Thursday, June 26, 2014

Book Review (#58 of 2014) Power and Politics in Palestine by James S. McLaren

Power and Politics in Palestine the Jews: The Jews and the Governing of Their Land, 100 BC-Ad 70 (Journal for the Study of the New Testament Supplement)
McLaren looks at the recorded action over the period 100BC - 70AD to determine what can be conclusively known about Jewish self-governance under Roman rule. He exhaustively looks at various other studies, comparing various researchers' opinions on what the boule and Synedrion (Sanhedrin) were. He looks chronologically at recorded events, identifies the roles people appear to have played, and examines how decisions were reached. His source material are primarily Josephus' The Jewish War and Antiquities of the Jews, as well as the Gospels and Acts. (The Mishnah and other later sources are not considered useful for McLaren's purposes for many reasons, one of which is because its writing was motivated to further the future of Israel in the absence of a Temple. Someone tell Ray Vanderlaan.) The book is written for an academic audience that is already very familiar with Josephus' works. While a brief summary of the major events examined from Jospehus' work are summarized, the author assumes the reader has read the entirety of the texts.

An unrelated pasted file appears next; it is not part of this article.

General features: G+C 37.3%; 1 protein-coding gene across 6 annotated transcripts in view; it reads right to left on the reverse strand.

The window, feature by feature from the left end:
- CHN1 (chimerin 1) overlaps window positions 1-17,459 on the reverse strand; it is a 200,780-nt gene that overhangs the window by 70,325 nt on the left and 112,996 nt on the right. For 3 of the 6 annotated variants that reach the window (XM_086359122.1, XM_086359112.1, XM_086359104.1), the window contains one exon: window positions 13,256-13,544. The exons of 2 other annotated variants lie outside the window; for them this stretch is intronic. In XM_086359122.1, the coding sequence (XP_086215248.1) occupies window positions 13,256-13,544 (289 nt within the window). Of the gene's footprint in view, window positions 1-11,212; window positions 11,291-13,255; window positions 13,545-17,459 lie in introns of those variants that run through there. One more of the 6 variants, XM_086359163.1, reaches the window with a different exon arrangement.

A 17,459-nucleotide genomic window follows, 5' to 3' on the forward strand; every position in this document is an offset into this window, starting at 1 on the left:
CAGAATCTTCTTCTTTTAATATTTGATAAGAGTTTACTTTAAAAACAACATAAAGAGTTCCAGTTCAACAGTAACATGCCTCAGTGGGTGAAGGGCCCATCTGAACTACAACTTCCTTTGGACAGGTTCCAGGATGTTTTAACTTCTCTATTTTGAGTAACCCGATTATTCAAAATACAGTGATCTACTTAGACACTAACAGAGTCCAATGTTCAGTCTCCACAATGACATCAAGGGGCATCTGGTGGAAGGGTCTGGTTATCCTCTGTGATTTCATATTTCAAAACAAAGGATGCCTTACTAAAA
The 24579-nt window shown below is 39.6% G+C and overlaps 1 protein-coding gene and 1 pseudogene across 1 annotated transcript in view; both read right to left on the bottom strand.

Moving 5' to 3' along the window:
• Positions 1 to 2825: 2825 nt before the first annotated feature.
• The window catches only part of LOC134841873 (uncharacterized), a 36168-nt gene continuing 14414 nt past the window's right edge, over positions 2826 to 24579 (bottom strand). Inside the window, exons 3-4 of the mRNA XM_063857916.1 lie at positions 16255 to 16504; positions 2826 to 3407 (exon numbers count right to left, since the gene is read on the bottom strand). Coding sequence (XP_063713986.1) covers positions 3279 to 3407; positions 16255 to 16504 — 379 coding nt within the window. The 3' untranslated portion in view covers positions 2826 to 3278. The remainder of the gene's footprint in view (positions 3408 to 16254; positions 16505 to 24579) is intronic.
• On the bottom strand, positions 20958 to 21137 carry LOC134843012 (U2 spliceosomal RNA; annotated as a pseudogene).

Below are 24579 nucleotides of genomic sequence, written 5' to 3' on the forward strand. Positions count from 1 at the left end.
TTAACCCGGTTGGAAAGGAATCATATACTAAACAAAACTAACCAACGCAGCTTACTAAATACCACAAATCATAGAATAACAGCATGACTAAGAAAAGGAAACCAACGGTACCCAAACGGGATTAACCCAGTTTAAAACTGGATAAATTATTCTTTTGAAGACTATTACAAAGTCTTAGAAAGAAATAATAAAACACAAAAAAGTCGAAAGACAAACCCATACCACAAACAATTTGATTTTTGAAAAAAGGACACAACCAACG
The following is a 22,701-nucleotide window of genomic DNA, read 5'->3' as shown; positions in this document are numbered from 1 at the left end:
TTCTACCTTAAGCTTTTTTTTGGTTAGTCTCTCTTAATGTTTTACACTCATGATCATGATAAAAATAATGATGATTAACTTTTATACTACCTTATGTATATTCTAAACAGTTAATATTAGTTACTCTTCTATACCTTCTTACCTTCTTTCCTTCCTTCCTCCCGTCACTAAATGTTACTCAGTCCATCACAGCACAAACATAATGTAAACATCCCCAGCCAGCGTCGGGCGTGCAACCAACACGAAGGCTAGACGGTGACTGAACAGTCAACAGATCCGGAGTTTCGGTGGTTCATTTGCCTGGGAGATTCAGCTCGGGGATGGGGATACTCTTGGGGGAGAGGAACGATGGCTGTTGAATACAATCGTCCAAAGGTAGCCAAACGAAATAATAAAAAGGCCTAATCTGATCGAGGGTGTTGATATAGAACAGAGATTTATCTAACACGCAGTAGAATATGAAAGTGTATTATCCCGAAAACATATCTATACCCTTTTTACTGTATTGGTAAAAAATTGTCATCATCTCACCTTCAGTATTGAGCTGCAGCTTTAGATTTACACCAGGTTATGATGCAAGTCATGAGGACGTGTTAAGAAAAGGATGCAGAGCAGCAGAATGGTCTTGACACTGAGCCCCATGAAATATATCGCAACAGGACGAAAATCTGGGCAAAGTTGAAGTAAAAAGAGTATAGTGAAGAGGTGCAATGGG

I read this book because a reader of the Gospels & Acts is forced to ask "Who are these priests?  Who was Herod, who was Pilate, Agrippa & Bernice, what's going on here?" There are plenty of recorded events in between the birth of Jesus and his ministry, his trial and the trials of Stephen, James, and Paul. I find that the average Christian is ill-equipped to discuss the historical Jesus (and historical church) with critics like John Dominic Crossan and Reza Aslan (whose book I recently reviewed) who argue that Jesus was merely a function of the historical context of first century Palestine, or that Jesus' and his disciples had specific political motives. There are also those who argue there is a contradiction in the Gospel accounts-- the Jews deliver Jesus to Herod because they did not have the authority to put anyone to death, but there apparently was no such hesitancy when it comes to Stephen, James, and other Christians who were martyred.